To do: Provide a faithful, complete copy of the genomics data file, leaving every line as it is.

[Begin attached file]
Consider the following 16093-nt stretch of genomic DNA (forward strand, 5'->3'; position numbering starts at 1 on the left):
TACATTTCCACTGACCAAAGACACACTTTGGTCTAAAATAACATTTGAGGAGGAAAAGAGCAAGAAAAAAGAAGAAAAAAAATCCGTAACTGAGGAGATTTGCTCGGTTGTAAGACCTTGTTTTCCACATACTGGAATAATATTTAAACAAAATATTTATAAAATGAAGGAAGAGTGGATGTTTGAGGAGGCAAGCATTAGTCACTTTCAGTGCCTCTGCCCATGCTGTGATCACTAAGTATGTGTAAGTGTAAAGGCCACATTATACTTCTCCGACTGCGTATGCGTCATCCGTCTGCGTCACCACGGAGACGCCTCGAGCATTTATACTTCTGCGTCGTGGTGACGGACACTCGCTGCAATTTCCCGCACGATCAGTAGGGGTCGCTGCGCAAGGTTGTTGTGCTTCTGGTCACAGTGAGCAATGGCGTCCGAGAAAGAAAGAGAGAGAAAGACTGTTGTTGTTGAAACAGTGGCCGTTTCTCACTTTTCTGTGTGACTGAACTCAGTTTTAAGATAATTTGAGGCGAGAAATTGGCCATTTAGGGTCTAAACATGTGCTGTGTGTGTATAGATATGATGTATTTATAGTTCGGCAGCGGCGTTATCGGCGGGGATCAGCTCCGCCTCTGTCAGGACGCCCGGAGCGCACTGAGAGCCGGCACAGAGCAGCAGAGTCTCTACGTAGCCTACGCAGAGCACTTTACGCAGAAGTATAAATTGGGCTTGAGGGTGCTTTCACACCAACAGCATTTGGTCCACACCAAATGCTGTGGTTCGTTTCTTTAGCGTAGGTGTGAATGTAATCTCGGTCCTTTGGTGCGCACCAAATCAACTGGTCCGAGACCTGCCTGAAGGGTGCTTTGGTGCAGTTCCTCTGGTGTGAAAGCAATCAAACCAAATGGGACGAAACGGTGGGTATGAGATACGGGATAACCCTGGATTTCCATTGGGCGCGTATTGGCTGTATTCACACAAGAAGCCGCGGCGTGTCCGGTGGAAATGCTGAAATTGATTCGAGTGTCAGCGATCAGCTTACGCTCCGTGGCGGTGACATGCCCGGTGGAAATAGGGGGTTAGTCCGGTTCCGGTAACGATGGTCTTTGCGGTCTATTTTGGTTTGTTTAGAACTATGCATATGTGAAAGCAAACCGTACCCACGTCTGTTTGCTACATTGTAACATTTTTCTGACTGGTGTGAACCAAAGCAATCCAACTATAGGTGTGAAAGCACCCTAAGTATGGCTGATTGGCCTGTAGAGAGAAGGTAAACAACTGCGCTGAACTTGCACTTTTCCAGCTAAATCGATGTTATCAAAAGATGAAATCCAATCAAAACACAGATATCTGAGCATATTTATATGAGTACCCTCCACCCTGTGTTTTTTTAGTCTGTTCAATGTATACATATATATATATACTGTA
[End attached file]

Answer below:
Consider the following 16093-nt stretch of genomic DNA (forward strand, 5'->3'; position numbering starts at 1 on the left):
TACATTTCCACTGACCAAAGACACACTTTGGTCTAAAATAACATTTGAGGAGGAAAAGAGCAAGAAAAAAGAAGAAAAAAAATCCGTAACTGAGGAGATTTGCTCGGTTGTAAGACCTTGTTTTCCACATACTGGAATAATATTTAAACAAAATATTTATAAAATGAAGGAAGAGTGGATGTTTGAGGAGGCAAGCATTAGTCACTTTCAGTGCCTCTGCCCATGCTGTGATCACTAAGTATGTGTAAGTGTAAAGGCCACATTATACTTCTCCGACTGCGTATGCGTCATCCGTCTGCGTCACCACGGAGACGCCTCGAGCATTTATACTTCTGCGTCGTGGTGACGGACACTCGCTGCAATTTCCCGCACGATCAGTAGGGGTCGCTGCGCAAGGTTGTTGTGCTTCTGGTCACAGTGAGCAATGGCGTCCGAGAAAGAAAGAGAGAGAAAGACTGTTGTTGTTGAAACAGTGGCCGTTTCTCACTTTTCTGTGTGACTGAACTCAGTTTTAAGATAATTTGAGGCGAGAAATTGGCCATTTAGGGTCTAAACATGTGCTGTGTGTGTATAGATATGATGTATTTATAGTTCGGCAGCGGCGTTATCGGCGGGGATCAGCTCCGCCTCTGTCAGGACGCCCGGAGCGCACTGAGAGCCGGCACAGAGCAGCAGAGTCTCTACGTAGCCTACGCAGAGCACTTTACGCAGAAGTATAAATTGGGCTTGAGGGTGCTTTCACACCAACAGCATTTGGTCCACACCAAATGCTGTGGTTCGTTTCTTTAGCGTAGGTGTGAATGTAATCTCGGTCCTTTGGTGCGCACCAAATCAACTGGTCCGAGACCTGCCTGAAGGGTGCTTTGGTGCAGTTCCTCTGGTGTGAAAGCAATCAAACCAAATGGGACGAAACGGTGGGTATGAGATACGGGATAACCCTGGATTTCCATTGGGCGCGTATTGGCTGTATTCACACAAGAAGCCGCGGCGTGTCCGGTGGAAATGCTGAAATTGATTCGAGTGTCAGCGATCAGCTTACGCTCCGTGGCGGTGACATGCCCGGTGGAAATAGGGGGTTAGTCCGGTTCCGGTAACGATGGTCTTTGCGGTCTATTTTGGTTTGTTTAGAACTATGCATATGTGAAAGCAAACCGTACCCACGTCTGTTTGCTACATTGTAACATTTTTCTGACTGGTGTGAACCAAAGCAATCCAACTATAGGTGTGAAAGCACCCTAAGTATGGCTGATTGGCCTGTAGAGAGAAGGTAAACAACTGCGCTGAACTTGCACTTTTCCAGCTAAATCGATGTTATCAAAAGATGAAATCCAATCAAAACACAGATATCTGAGCATATTTATATGAGTACCCTCCACCCTGTGTTTTTTTAGTCTGTTCAATGTATACATATATATATATACTGTA